On Wednesday, March 26, 2008, DHS published a Supplemental Proposed Regulation, entitled "Safe-Harbor Procedures for Employers Who Receive a [Social Security] No-Match Letter: Clarification; Initial Regulatory Flexibility Analysis."  The supplemental proposed rule was drafted to address the three concerns that formed the basis of the district court's decision to enjoin the regulation.  The district court enjoined the final regulation issued in August 2007 because it found that (1) DHS had failed to provide a reasoned analysis for its new position in the regulation that a no-match letter is sufficient, by itself, to put an employer on notice of an employee's unauthorized status, (2) DHS exceeded its authority by interpreting the anti-discrimination provisions within the immigration laws, because authority over those provisions is delegated by statute to the Department of Justice, and (3) DHS violated the Regulatory Flexibility Act by not conducting a regulatory flexibility analysis to determine the impact of the rule on small businesses.  The supplemental proposed rule addresses all three of these concerns.  It provides additional explanation of the agency's position regarding no-match letters; it deletes the discussion of the immigration-related discrimination; and it provides an initial regulatory flexibility analysis of the rule's expected costs.  The actual safe harbor procedures and the regulatory text in the supplemental proposed rule are unchanged from the August 15, 2007 final rule.  For a discussion of the safe harbor procedures, please see Paul Hastings' "Immigration News" dated August 10, 2007, available at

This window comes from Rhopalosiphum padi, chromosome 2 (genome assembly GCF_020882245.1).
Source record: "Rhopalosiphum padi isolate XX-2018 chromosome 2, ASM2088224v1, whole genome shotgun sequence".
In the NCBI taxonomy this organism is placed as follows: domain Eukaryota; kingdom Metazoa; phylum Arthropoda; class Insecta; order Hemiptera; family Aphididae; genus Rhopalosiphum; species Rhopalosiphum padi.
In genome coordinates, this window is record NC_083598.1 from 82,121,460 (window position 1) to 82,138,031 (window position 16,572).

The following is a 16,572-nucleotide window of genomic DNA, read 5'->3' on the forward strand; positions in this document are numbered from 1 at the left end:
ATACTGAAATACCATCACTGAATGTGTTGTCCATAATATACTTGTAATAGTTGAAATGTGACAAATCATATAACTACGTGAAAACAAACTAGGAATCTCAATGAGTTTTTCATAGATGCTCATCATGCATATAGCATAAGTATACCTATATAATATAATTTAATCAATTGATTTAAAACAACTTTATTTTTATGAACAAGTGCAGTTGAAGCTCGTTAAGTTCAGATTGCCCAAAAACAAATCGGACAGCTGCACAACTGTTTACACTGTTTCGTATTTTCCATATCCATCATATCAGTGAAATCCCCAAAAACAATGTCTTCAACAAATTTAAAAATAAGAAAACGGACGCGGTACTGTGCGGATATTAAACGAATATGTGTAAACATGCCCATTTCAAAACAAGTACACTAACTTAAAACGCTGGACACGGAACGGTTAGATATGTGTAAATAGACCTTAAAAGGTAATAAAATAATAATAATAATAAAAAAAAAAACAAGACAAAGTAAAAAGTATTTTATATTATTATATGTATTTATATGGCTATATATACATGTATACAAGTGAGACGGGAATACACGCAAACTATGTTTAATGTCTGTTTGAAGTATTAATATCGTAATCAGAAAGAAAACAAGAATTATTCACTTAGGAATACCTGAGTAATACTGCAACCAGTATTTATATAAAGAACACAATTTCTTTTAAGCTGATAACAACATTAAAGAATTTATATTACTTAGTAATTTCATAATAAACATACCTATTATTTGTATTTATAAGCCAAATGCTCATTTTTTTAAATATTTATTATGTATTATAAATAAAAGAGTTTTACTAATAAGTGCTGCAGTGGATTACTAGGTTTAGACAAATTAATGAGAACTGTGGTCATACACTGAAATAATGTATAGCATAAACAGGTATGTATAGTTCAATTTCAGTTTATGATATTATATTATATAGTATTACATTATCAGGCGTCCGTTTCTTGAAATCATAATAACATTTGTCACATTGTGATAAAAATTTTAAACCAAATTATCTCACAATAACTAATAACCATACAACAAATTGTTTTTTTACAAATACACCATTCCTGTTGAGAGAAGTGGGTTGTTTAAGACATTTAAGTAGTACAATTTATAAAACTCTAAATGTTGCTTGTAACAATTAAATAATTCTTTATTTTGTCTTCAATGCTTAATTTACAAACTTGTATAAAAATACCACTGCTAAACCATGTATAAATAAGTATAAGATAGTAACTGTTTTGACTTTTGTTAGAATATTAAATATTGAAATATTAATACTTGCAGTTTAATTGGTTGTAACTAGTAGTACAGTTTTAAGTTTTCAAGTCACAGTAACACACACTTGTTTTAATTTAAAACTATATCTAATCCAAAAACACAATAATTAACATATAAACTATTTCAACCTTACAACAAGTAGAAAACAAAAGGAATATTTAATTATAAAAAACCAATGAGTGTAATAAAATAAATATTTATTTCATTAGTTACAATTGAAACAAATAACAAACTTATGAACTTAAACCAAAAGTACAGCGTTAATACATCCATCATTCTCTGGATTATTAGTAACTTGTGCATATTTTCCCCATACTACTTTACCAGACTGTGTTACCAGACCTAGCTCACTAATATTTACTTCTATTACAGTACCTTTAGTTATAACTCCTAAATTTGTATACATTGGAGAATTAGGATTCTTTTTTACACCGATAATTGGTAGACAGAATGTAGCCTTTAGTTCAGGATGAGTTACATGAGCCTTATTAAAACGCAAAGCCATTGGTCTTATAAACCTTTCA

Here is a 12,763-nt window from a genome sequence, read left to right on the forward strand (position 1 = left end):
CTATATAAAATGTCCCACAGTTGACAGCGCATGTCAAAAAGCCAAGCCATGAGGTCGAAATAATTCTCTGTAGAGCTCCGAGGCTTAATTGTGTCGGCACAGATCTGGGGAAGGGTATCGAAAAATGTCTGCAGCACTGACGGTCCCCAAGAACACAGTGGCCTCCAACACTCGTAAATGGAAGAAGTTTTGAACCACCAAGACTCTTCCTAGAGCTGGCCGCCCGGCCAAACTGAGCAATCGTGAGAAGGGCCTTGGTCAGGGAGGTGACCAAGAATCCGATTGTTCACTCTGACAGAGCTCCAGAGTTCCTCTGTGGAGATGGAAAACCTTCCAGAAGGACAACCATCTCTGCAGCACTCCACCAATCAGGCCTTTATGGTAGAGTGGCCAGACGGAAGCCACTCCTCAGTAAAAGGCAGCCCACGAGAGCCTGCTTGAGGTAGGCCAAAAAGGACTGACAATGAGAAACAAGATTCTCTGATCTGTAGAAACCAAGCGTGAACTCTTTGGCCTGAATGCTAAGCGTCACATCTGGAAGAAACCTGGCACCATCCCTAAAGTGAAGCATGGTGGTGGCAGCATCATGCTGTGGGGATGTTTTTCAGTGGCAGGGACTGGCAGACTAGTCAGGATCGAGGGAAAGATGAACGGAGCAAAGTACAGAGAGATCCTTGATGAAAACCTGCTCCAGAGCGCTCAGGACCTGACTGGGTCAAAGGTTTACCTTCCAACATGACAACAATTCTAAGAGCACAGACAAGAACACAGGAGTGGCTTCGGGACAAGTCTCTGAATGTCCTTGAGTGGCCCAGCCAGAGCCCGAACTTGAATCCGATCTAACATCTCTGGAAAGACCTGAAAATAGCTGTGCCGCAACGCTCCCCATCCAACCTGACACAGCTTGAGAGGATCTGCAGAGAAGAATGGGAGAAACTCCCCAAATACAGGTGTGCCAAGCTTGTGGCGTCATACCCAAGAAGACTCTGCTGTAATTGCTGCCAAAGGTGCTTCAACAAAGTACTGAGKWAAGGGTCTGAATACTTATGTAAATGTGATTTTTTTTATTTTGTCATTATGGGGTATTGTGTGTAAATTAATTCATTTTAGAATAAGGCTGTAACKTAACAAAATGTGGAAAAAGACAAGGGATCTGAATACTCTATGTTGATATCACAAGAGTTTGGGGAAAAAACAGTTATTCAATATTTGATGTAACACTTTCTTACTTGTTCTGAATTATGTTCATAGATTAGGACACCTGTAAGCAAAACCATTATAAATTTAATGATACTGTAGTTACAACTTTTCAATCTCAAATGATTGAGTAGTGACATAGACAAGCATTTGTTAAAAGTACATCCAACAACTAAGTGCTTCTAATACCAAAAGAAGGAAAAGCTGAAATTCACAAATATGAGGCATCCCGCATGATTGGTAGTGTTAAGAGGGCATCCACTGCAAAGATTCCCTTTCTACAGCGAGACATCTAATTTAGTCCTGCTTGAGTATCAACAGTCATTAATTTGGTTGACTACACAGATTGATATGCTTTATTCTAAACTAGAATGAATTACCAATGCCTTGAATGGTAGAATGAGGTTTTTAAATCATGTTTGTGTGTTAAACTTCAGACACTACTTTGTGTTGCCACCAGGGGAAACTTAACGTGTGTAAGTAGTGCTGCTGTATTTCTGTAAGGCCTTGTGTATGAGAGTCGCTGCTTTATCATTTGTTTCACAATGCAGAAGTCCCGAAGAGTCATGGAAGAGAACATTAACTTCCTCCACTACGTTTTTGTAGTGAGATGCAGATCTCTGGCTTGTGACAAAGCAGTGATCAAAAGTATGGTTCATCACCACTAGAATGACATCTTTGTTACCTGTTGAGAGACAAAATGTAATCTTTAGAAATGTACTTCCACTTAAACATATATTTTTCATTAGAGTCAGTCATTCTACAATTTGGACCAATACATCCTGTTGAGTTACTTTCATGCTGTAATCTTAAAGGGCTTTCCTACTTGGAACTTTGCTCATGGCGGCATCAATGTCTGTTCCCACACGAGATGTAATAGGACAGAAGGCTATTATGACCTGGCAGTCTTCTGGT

.

The supplemental proposed rule provides a 30-day comment period.  Comments on the rule and the initial regulatory flexibility analysis must be submitted by April 25, 2008.  It is still uncertain when the DHS rule will ultimately take effect.  DHS will need to review any comments received and issue a new final rule.  It is expected that DHS will request that the district court dissolve the preliminary injunction once the final rule has been issued.  At the Government's request, the district court has scheduled the next status conference regarding the litigation for June 20, 2008.  It is likely that DHS will try to publish the new final regulation sometime before that date.  We will send out further updates as additional information becomes available.  

Changes to U.K. Immigration Laws

A new points-based, U.K. immigration system will begin this fall. Under this system, U.K. companies wishing to sponsor overseas nationals coming to work in the U.K. must be registered in advance on the Border and Immigration (BIA) register.  Online registration is currently available to enable U.K. employers to apply for their Sponsor Licenses. The process is challenging and will dramatically change the way U.K. work permits are processed in the future.  On April 22, Paul Hastings' London office is hosting a complimentary breakfast briefing regarding the changes.  The featured guest speaker will be a representative of the U.K. Home Office.  To attend the briefing, please contact Katie Hastings at

or +44-20-3023-5229.